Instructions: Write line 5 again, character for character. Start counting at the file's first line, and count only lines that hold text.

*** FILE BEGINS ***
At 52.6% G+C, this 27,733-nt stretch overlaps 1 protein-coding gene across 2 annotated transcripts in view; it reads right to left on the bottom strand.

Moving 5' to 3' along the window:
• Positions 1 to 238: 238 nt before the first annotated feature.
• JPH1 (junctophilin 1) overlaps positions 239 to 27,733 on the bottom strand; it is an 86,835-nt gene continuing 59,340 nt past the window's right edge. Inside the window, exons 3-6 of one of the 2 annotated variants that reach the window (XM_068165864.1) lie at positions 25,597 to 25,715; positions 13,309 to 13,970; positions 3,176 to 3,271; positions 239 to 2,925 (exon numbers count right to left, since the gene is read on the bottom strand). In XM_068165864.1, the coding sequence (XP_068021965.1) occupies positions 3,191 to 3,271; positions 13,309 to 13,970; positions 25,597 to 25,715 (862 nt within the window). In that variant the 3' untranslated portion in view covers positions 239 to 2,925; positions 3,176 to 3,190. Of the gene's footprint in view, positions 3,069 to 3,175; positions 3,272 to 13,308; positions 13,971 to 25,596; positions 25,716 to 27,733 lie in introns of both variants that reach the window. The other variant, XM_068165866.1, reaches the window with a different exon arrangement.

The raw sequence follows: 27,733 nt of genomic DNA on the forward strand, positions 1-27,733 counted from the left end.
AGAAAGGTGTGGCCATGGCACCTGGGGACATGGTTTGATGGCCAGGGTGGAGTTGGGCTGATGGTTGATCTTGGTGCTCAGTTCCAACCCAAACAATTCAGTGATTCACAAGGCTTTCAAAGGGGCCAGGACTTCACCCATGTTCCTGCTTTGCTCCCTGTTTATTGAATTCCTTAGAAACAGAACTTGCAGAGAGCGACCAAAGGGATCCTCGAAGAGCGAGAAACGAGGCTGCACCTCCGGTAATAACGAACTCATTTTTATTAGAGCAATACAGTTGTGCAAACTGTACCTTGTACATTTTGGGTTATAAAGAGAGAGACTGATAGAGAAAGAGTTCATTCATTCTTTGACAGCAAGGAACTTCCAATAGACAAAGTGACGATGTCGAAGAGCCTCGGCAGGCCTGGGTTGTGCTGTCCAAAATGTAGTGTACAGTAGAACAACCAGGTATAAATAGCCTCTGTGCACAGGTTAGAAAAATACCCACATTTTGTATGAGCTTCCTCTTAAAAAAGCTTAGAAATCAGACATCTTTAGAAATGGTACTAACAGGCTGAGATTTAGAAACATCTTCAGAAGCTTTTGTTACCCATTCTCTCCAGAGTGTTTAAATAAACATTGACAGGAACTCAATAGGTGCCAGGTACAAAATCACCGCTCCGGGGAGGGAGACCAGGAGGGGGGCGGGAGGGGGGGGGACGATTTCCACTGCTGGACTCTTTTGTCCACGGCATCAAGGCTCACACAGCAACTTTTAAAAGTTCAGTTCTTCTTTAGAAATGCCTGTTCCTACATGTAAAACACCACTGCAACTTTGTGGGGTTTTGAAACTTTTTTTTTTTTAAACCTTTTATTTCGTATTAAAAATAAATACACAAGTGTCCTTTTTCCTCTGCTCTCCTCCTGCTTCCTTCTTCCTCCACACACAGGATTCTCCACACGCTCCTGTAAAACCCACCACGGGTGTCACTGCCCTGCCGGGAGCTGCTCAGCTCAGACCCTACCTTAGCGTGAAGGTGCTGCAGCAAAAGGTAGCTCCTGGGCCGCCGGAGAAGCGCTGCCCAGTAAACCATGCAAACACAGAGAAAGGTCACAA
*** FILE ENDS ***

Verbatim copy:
The raw sequence follows: 27,733 nt of genomic DNA on the forward strand, positions 1-27,733 counted from the left end.